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I am developing a plugin for a proprietary application.

The specification essentially is that I have functions with specified names. When installed, the parent application will call the functions in my plugin - passing in various parameters.

I want to unit test my plugin, but I don't have access to the source of the parent application. I can't instantiate the required parameters to test my function.

In this particular case, my parameter is an object with two data elements I access and a logging function that I access. Mocking up a sample wouldn't be too difficult, but I'm faced with a bit of a dilemma...

public PerSpecResponseObject myPluginFunction(ThirdPartyObject iUseThis){

I can't pass my own object into "myPluginFunction", I need something of the type ThirdPartyObject. If I define an interface, I don't have access to the ThirdPartyObject to specify that it implements the interface. I can't subclass ThirdPartyObject and use a generic parameter (<? extends ThirdPartyObject>), because my plugin is implementing an interface, so my parameter types are restricted. I looked into Mocking and while interesting, it didn't seem applicable for my situation.

What solutions exist for this situation?

share|improve this question
Mocking frameworks should let you mock out ThirdPartyObject and control what values get returned from its method calls. Why doesn't it seem applicable? – Eric Stein Aug 25 '13 at 12:41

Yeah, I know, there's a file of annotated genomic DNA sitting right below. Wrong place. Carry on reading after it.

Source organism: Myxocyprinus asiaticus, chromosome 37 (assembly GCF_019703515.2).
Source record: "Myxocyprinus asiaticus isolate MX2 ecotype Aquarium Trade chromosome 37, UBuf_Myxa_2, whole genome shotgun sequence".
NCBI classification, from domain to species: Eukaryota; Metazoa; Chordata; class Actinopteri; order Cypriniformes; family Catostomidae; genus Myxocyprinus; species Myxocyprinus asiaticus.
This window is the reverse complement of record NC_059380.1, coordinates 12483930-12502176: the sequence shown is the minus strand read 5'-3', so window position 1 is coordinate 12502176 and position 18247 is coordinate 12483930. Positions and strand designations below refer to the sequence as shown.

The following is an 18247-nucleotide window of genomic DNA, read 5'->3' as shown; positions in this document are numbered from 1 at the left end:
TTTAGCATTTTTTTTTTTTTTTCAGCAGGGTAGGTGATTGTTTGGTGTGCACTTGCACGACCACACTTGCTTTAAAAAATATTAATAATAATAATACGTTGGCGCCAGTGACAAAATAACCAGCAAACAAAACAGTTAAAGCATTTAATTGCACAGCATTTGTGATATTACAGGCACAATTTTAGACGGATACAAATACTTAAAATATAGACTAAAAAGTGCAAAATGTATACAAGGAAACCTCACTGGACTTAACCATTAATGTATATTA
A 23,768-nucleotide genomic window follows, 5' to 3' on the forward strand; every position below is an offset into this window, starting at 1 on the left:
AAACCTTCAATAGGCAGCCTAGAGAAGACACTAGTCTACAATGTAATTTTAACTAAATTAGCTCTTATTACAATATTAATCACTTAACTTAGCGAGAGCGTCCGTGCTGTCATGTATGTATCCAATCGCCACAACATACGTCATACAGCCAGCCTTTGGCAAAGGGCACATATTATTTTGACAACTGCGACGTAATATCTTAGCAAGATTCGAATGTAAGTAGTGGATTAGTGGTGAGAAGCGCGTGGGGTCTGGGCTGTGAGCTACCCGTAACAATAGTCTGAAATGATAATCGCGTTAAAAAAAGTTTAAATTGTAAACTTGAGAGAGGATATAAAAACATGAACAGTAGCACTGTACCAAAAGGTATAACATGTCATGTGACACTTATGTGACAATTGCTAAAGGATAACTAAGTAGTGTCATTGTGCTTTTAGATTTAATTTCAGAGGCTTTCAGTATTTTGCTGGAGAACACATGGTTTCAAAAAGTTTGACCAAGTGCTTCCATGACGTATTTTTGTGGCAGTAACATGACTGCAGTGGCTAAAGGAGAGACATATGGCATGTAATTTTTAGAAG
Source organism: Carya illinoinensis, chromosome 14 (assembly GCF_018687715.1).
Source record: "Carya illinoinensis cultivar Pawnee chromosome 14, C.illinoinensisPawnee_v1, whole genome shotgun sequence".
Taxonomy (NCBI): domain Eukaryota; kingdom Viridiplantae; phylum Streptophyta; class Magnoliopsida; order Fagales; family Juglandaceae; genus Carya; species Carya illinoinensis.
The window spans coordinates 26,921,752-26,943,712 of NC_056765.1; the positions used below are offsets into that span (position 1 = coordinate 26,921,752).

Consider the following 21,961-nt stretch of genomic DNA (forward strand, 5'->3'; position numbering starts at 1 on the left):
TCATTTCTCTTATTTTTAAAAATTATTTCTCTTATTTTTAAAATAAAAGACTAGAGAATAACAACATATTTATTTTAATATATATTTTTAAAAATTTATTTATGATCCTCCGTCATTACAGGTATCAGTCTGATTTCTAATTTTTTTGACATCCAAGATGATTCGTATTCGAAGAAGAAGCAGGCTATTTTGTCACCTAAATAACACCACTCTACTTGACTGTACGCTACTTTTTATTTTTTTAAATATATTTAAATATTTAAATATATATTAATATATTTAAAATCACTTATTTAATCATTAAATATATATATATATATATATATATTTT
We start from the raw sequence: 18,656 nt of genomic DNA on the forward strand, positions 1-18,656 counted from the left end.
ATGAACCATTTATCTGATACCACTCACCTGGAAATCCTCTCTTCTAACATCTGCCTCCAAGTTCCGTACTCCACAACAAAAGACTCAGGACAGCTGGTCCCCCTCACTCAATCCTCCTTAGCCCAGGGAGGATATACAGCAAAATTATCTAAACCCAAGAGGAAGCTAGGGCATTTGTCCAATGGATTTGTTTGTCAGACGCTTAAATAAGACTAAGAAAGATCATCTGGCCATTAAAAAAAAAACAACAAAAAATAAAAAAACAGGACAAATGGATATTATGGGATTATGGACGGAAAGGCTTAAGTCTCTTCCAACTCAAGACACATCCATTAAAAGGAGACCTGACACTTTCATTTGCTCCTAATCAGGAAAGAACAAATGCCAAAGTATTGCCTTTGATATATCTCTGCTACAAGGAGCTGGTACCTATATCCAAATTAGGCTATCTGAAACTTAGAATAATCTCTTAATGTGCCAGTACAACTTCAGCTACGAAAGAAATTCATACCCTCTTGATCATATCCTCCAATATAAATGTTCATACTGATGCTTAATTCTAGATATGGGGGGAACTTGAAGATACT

@EricStein - several resources I referenced strongly recommended against mocking 3rd party libraries. Of course, none of them are showing up in my search results now... – Steve Kallestad Aug 25 '13 at 12:51
@TurtlePowered You would not be mocking a 3rd party library. You would be mocking your client. That's not a 3rd party library. That's a 2nd party library, of not a 1st party library!!! – Veronica Cornejo Aug 25 '13 at 13:01
up vote 1 down vote accepted

It would indeed be best to be able to construct a real ThirdPartyObject.

Since you need to refer to this class, you have at least some 3rd party library on your class path that contains this class. Are you sure there's no way to construct it, e.g. using a factory which is also in the library? Or by constructing another object and calling a method that will call your plugin with a ThirdPartyObject instance?

While this is sometimes called integration testing (since you're testing the integration with the main application), it can also be considured unit testing in the classical sense as long as the test doesn't e.g. put data in a database or does anything else that could potentially influence other tests.

If the above isn't possible, you may resort to mocking out ThirdPartyObject e.g. using Mockito. Try to make sure you your test code isn't coupled to your implementation any more than it needs to be. Some people think they need to mock out all dependencies of a class and then verify all method calls to those dependencies. They're introducing a lot of strong coupling and redundancy.